Wednesday, January 30, 2008

Your Greatest Asset...

As artists we are told that our in-house mailing list is our greatest business asset...
yet I've found this to be one of my most difficult things to accomplish. I've shown my art three years now, looking at a fourth season of juried art fairs just around the corner...and again I'm faced with the same question; am I going to be able to get those names and addresses!

The first year that I showed my drawings, I was so darn happy to have a tent and some art to put in it that I didn't even think about a mailing list. Knowing this was important, the second year I had a Guest Book for people to sign. It didn't take long to realize that few people were willing to fill out the information and most of those who did...well, I'll just say this, cat scratches would be complimentary. If you can't read their information, you can't use it.

I finished my '05 season in the fall and set up my website that I really wanted that mailing list because I had something to tell people about. I started publishing my Email Newsletter with only 58 people on my mailing list and I'm embarrassed to say most of those were friends and relatives!! However, it was a start.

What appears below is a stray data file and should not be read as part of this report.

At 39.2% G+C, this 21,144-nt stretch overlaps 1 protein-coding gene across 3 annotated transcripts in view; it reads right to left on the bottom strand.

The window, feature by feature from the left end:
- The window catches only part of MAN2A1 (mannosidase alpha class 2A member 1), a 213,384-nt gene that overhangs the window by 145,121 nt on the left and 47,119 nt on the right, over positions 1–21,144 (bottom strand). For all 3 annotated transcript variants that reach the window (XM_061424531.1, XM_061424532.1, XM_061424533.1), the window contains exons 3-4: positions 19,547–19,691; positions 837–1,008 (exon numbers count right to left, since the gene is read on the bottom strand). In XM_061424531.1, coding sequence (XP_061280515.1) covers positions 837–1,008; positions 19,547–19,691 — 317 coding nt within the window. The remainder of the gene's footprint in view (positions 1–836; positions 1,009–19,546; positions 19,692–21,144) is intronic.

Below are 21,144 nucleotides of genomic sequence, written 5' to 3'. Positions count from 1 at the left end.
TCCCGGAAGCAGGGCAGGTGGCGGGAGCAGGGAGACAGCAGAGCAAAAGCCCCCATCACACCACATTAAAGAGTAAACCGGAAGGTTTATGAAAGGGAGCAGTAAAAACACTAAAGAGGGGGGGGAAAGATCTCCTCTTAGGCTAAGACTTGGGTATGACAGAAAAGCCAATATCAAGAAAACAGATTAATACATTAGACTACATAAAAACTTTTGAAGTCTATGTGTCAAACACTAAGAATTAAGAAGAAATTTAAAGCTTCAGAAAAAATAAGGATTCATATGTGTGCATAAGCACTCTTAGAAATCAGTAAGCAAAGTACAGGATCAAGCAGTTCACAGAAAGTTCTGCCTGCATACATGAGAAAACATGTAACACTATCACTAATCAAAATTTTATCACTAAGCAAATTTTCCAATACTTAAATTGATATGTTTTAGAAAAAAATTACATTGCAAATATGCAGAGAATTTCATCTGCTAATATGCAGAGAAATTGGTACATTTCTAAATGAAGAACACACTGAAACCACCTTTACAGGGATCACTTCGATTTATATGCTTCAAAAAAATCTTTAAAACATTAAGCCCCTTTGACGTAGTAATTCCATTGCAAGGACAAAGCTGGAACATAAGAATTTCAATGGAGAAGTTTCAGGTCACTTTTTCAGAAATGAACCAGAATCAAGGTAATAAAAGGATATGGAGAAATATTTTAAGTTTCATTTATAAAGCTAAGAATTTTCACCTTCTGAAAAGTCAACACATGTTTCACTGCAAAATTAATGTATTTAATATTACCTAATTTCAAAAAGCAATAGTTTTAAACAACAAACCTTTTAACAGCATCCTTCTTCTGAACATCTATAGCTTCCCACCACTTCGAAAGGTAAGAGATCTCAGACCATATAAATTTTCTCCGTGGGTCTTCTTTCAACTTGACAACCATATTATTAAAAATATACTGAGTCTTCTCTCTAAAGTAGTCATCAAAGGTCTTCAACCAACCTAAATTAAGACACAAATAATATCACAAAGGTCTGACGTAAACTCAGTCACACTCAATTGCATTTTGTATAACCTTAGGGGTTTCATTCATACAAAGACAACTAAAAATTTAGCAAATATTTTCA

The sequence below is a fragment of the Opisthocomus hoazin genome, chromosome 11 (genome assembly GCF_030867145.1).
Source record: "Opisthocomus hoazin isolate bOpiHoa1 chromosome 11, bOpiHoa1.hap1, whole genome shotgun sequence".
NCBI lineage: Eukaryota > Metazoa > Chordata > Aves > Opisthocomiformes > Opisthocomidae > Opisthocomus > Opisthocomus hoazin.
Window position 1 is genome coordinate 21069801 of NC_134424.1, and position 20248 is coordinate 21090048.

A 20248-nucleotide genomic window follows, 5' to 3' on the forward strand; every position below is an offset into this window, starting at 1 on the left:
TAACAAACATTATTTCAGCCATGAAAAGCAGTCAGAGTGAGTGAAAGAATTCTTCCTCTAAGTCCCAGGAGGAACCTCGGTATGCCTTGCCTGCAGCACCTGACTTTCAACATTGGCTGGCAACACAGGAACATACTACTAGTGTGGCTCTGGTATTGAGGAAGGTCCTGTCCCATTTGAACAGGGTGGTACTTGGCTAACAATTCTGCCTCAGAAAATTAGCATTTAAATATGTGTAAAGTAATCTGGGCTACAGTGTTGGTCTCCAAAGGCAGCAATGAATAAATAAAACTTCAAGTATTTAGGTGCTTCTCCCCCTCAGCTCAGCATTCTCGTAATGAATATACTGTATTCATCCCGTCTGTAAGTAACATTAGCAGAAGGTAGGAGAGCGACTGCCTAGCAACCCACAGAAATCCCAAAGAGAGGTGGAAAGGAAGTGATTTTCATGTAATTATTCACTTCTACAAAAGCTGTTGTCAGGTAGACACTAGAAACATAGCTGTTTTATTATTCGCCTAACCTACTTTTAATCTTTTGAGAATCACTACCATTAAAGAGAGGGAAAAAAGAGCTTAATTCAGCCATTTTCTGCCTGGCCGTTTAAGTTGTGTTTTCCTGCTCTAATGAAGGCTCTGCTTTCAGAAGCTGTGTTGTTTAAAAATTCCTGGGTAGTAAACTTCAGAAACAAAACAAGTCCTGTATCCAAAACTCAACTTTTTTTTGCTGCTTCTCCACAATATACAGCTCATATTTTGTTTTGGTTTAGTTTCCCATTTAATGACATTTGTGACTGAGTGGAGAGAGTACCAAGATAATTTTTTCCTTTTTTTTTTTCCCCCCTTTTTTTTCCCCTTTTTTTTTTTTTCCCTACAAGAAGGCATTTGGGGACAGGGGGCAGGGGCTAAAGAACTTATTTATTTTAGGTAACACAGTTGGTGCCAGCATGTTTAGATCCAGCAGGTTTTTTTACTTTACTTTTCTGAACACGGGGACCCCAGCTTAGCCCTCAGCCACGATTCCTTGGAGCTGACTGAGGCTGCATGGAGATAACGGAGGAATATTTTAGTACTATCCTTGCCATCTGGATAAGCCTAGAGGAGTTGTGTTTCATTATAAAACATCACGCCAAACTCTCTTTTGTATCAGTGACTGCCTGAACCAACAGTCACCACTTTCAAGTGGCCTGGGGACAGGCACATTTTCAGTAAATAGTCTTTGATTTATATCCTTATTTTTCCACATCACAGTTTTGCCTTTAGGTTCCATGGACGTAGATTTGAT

In the spring of '06 I went after this illusive mailing list with new gusto. When my art fairs began, I had a plan....simple as it was, it worked. And it had been in front of me all the time.

Since most people paid with check or charge card, it was only logical that I ask for their contact information. I bought a sales book larger than I needed so the top portion had plenty of space to write. If things were slow, I filled in their information myself while we talked... asking permission to add them to my mailing list. If I had other people waiting, I ask them to do it...while I wrapped their purchase. I then compared what they had written with their drivers license, correcting anything I couldn't read, and wrote down their email address. At the end of the season I had a long list of firm, readable, contacts...and the best part, they already owned at least one piece of my art. I was ecstatic!

The downside to this method is the time it took me to enter them into my data base, and copy their information onto a 4x6 note card for the hard file that I keep on each customer...and I have to admit that sometimes when things were really hectic, even my handwriting was difficult to read. And I would occasionally forget to ask for their email address. All in all, I was still miles ahead of where I was the year before.

My last effort was to increase direct sign-ups on my website and blog. This area had been growing...but virtually at a snails pace! I began to think about the guest book I used that second year. Looking through it again, I realized that those who were interested in my drawing classes wrote down their contact information very see, they knew if I couldn't read what they had written, they wouldn't receive my fall class schedule. I had possessed something of value that they wanted!!